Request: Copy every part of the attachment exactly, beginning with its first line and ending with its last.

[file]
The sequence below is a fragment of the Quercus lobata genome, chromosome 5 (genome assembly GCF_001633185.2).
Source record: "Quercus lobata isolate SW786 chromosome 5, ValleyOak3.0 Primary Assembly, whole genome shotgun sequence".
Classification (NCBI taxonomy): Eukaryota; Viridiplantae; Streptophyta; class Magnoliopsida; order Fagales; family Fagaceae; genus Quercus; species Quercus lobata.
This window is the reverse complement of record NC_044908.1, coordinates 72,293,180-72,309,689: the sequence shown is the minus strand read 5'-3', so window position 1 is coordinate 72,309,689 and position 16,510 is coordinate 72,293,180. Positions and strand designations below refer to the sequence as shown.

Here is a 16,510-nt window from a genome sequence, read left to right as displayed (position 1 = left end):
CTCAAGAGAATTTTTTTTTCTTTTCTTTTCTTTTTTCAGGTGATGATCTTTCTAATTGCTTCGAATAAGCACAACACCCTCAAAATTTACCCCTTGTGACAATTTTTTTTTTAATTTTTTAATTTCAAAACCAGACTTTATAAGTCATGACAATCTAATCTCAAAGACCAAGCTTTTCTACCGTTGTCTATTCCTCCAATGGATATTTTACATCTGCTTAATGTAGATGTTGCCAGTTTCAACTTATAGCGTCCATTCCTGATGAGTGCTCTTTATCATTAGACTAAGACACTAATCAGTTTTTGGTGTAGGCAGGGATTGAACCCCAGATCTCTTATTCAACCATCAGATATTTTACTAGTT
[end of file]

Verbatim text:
The sequence below is a fragment of the Quercus lobata genome, chromosome 5 (genome assembly GCF_001633185.2).
Source record: "Quercus lobata isolate SW786 chromosome 5, ValleyOak3.0 Primary Assembly, whole genome shotgun sequence".
Classification (NCBI taxonomy): Eukaryota; Viridiplantae; Streptophyta; class Magnoliopsida; order Fagales; family Fagaceae; genus Quercus; species Quercus lobata.
This window is the reverse complement of record NC_044908.1, coordinates 72,293,180-72,309,689: the sequence shown is the minus strand read 5'-3', so window position 1 is coordinate 72,309,689 and position 16,510 is coordinate 72,293,180. Positions and strand designations below refer to the sequence as shown.

Here is a 16,510-nt window from a genome sequence, read left to right as displayed (position 1 = left end):
CTCAAGAGAATTTTTTTTTCTTTTCTTTTCTTTTTTCAGGTGATGATCTTTCTAATTGCTTCGAATAAGCACAACACCCTCAAAATTTACCCCTTGTGACAATTTTTTTTTTAATTTTTTAATTTCAAAACCAGACTTTATAAGTCATGACAATCTAATCTCAAAGACCAAGCTTTTCTACCGTTGTCTATTCCTCCAATGGATATTTTACATCTGCTTAATGTAGATGTTGCCAGTTTCAACTTATAGCGTCCATTCCTGATGAGTGCTCTTTATCATTAGACTAAGACACTAATCAGTTTTTGGTGTAGGCAGGGATTGAACCCCAGATCTCTTATTCAACCATCAGATATTTTACTAGTT